Who can put together fitness equipment?
There are a number of different professionals who are trained and experienced in putting together fitness equipment, from gym technicians to handymen to specialized contractors. When you're contacting fitness equipment assemblers in your area, ask them if they have experience putting together treadmills, elliptical machines or any other type of equipment you have. If possible, also give the professionals the model and brand information so they can properly prepare for your appointment.
How do I hire someone to assemble my fitness equipment?
The easiest way to hire someone to assemble your fitness equipment is to perform a search on Thumbtack. There are a number of different professionals able to do this work. Start by reading customer reviews of assembly services in your area, and take note of their overall ratings. Pay extra attention to customer-uploaded photos of their work. Finally, contact at least three different pros to get price quotes.
How much does it cost to assemble a treadmill and other fitness equipment?
For assembling a treadmill and other fitness equipment, you can expect to pay slightly different amounts based on whether it’s a fixed cost or an hourly rate. The average fixed cost for this service is $125, though it can range between $75 and $330, depending on the complexity of the project and the number of pieces needing assembly.
If you’re paying hourly, expect to pay your technician $75 per hour, with low hourly rates averaging around $38 and high hourly rates around $135.
For a more accurate estimate, contact fitness equipment assemblers near you. Request a free cost estimate so you can hire the professional with the fairest price.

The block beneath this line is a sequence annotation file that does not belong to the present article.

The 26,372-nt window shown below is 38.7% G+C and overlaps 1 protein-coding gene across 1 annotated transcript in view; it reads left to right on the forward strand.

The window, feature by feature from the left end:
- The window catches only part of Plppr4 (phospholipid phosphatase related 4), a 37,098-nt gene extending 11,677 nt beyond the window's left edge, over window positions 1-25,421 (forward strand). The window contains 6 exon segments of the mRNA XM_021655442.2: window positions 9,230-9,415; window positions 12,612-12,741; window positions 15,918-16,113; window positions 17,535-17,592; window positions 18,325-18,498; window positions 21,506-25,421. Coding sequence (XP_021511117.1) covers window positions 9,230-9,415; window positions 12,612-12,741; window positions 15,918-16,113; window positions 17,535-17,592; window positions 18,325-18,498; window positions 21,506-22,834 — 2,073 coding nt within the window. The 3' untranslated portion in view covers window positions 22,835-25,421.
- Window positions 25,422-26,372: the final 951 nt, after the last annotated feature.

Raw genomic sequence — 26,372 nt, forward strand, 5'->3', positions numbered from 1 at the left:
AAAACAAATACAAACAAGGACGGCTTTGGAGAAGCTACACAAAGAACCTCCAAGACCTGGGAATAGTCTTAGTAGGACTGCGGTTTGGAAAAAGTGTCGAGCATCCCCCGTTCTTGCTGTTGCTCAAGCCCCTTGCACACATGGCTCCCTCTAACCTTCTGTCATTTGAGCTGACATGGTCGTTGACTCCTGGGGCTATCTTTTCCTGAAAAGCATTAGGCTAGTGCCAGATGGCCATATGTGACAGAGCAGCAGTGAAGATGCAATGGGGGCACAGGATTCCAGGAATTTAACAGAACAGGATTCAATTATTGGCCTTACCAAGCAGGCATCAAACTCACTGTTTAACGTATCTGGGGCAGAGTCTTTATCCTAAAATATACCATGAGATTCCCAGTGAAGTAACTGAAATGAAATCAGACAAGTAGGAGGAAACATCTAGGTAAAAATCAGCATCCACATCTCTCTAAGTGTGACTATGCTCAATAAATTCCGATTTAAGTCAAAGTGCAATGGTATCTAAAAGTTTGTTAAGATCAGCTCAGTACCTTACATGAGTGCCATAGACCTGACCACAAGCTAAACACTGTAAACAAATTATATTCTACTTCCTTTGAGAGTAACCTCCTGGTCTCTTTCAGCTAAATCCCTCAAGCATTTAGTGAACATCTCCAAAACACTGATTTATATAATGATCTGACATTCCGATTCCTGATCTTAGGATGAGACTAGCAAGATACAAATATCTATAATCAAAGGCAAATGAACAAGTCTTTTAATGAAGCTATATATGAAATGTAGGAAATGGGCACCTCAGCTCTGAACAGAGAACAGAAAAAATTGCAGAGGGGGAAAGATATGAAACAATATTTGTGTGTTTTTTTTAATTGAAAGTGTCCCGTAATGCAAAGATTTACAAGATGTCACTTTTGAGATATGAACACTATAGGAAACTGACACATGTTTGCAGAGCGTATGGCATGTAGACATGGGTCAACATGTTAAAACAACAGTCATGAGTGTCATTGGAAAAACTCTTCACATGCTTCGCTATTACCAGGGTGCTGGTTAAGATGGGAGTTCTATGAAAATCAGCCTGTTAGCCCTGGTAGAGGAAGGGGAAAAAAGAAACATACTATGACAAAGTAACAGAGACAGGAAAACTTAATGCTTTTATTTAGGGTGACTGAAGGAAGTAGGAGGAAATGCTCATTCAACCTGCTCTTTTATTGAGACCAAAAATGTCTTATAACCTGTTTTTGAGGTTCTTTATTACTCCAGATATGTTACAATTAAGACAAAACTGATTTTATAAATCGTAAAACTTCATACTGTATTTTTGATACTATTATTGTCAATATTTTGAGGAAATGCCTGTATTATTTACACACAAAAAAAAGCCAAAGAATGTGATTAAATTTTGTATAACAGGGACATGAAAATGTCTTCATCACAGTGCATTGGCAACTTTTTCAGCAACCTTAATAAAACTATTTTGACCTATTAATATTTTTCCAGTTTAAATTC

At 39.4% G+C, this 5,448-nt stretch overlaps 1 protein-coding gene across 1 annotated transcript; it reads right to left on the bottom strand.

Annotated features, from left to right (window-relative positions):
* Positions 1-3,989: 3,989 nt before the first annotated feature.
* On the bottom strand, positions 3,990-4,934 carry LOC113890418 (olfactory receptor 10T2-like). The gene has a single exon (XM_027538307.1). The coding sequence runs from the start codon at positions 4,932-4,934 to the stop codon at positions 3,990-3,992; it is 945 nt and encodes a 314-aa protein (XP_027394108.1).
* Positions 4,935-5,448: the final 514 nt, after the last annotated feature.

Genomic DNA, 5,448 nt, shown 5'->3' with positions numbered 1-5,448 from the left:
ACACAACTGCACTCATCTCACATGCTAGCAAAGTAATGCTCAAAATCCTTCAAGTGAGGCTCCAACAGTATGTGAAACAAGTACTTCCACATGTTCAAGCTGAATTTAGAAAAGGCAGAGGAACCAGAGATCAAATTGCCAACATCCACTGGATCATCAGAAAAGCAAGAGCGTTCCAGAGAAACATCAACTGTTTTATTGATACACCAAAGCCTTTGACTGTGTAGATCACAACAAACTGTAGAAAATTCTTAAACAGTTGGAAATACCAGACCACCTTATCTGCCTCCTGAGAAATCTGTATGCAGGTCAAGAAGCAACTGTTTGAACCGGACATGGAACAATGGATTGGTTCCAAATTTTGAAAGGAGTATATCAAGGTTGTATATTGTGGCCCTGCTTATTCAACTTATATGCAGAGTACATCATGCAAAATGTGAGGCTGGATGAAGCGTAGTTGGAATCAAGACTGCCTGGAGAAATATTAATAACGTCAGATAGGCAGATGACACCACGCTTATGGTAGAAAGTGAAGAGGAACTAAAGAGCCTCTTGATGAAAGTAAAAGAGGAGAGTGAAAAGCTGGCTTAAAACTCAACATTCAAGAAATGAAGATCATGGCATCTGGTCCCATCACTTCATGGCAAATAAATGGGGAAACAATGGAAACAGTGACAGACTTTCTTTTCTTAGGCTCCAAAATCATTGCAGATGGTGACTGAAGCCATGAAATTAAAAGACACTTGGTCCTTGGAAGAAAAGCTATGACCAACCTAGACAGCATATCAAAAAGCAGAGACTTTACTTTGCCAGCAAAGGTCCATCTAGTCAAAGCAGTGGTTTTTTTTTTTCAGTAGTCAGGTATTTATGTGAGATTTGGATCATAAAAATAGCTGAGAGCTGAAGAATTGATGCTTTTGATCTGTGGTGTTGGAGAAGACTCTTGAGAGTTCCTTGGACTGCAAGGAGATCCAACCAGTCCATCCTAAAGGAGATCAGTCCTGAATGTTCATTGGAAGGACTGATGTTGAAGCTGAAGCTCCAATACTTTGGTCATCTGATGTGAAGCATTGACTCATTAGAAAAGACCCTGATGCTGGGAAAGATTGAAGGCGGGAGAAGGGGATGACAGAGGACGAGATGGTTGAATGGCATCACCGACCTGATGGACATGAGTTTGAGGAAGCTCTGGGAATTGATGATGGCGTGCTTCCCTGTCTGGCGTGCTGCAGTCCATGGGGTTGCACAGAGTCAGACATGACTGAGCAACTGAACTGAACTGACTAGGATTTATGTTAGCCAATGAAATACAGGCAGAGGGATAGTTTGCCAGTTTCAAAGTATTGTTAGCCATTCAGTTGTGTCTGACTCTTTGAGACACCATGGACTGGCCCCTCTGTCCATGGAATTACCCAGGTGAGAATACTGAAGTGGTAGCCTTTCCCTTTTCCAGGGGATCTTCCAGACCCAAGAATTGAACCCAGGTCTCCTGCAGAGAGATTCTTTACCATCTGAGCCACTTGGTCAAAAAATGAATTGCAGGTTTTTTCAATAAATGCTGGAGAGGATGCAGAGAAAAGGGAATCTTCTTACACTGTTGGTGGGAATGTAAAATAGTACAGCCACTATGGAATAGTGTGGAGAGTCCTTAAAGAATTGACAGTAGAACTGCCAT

What are the advantages of hiring a fitness equipment assembler?
Putting together ellipticals, cardio bikes, treadmills and other equipment is not easy. Here’s why you should consider hiring a professional assembly service to take this task off your plate:
- Reduce the risk of injury. Items like treadmills, rowing machines and stationary bikes are heavy and difficult to move. Hiring a pro removes the burden from you — and your back.
- Save time. A professional knows how to assemble fitness equipment in several hours. If you were to do it yourself, it might take you all day.
- Quality. You don’t want your treadmill coming apart during that final sprint. Hiring a pro helps ensure the assembly is done correctly and your machinery is safe to use.
How hard is it to put together a treadmill?
Putting together a treadmill can be difficult for those without a lot of DIY experience or the proper tools. The job is easier done with two people and can take a day to complete, which is why hiring a pro who can get it done quickly is often a better use of time. A treadmill assembly professional will know how to assemble it properly and perform trickier steps like lubricating the belt, ensuring the correct tension and not over-tightening screws.
Is treadmill assembly difficult?
Treadmill assembly is not terribly straightforward. Treadmills are heavy, cumbersome and complex, and putting them together can take trained professionals several hours to complete. Assembly also tends to require an extra set of hands to hold pieces in place while attaching others.
If you put together your treadmill incorrectly, the machine might come apart. For this reason, treadmill assembly is not typically recommended as a DIY venture — so hire a pro instead.
How long does it take to assemble a treadmill?
Assembling a treadmill cab takes professionals between one and two hours, depending on the complexity of the setup, according to Consumer Reports. The process requires holding several large, heavy parts in place, which is why the job typically necessitates an extra set of hands. For this reason, it’s worth spending money to pay someone to assemble your treadmill. Doing so alone can be frustrating, difficult and even dangerous if you do not do it correctly.
What are some basic pieces of gym equipment?
These are the basic pieces of gym equipment you need for a small fitness studio or in-home gym:
- A training bench for weightlifting
- A dumbbell set with multiple weights
- A barbell set for weightlifting
- A kettlebell set to activate different muscle groups
- A pull-up bar (and frame)
- A treadmill, rowing machine and stationary bike for cardio
- A fitness ball for a variety of different exercises
- Accessories like a rollout wheel and stretch bands for aerobics